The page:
Ireland aims to return to full employment by 2023 at the latest
DUBLIN, Feb.25 (Reuters) – Ireland is aiming for a return to full employment, where just about everyone who wants a job has one, no later than 2023, Deputy Prime Minister Leo Varadkar said on Thursday after data showed that hours worked in the economy fell 8.5% last year.
Irish businesses have been cumulatively shut down for a longer period of time than any other country in the European Union over the past 11 months and have returned to a strict lockdown since late December which is expected to last at least until April.
The percentage of people temporarily or permanently unemployed stood at 25% at the end of January. The government says a third of those temporarily laid off and receiving COVID-19 emergency payments are full-time students, who would not normally be classified as unemployed.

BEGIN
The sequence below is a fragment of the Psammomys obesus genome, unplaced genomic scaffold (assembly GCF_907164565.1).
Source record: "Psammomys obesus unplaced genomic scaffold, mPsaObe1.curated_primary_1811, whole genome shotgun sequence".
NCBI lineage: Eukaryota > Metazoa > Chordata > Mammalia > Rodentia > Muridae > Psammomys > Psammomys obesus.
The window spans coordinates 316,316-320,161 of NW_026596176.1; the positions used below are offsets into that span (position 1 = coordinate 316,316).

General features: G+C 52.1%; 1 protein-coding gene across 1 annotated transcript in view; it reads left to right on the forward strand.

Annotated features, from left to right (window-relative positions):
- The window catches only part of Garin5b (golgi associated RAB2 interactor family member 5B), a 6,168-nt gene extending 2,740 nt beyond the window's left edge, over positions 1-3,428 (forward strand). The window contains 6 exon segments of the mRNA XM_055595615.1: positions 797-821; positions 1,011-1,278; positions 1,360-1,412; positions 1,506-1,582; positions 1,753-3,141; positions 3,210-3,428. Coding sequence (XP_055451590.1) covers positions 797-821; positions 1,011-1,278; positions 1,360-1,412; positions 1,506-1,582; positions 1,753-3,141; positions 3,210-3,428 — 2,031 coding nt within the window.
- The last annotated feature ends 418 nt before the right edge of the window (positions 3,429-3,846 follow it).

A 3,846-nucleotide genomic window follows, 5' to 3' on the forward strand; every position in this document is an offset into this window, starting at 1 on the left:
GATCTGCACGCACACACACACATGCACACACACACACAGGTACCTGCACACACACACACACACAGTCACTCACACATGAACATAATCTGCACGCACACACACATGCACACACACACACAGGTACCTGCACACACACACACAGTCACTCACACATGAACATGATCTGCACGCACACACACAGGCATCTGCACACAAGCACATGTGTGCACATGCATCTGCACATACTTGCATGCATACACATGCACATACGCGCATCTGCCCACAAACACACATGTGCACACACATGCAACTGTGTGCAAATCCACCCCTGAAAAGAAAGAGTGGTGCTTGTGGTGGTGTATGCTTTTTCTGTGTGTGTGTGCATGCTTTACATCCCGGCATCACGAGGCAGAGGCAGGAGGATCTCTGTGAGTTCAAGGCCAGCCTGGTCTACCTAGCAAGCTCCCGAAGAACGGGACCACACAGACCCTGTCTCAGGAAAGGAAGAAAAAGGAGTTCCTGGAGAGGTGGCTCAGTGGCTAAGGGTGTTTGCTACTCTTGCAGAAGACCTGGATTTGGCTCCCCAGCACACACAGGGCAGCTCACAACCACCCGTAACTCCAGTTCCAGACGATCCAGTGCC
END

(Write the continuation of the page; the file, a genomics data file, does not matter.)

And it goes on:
They see the variation in hours worked as a reasonable indicator of the impact of the pandemic on the labor market.
Data from the Central Bureau of Statistics showed that the number of hours worked per week in the hardest-hit accommodation and food services sector more than halved to just 2.4 million hours at at the end of 2020, up from 5.2 million a year earlier.
“Today’s figures expose the devastating impact the pandemic has had on the economy and jobs,” Varadkar said in a statement.
“We will have to ensure that a National Economic Plan is put in place to allow a return to full employment by 2023 at the latest.”
Ireland was nearing what many economists saw as full employment before the pandemic when unemployment fell to its lowest level in 13 years, at 4.6%. (Reporting by Padraic Halpin; Editing by Angus MacSwan)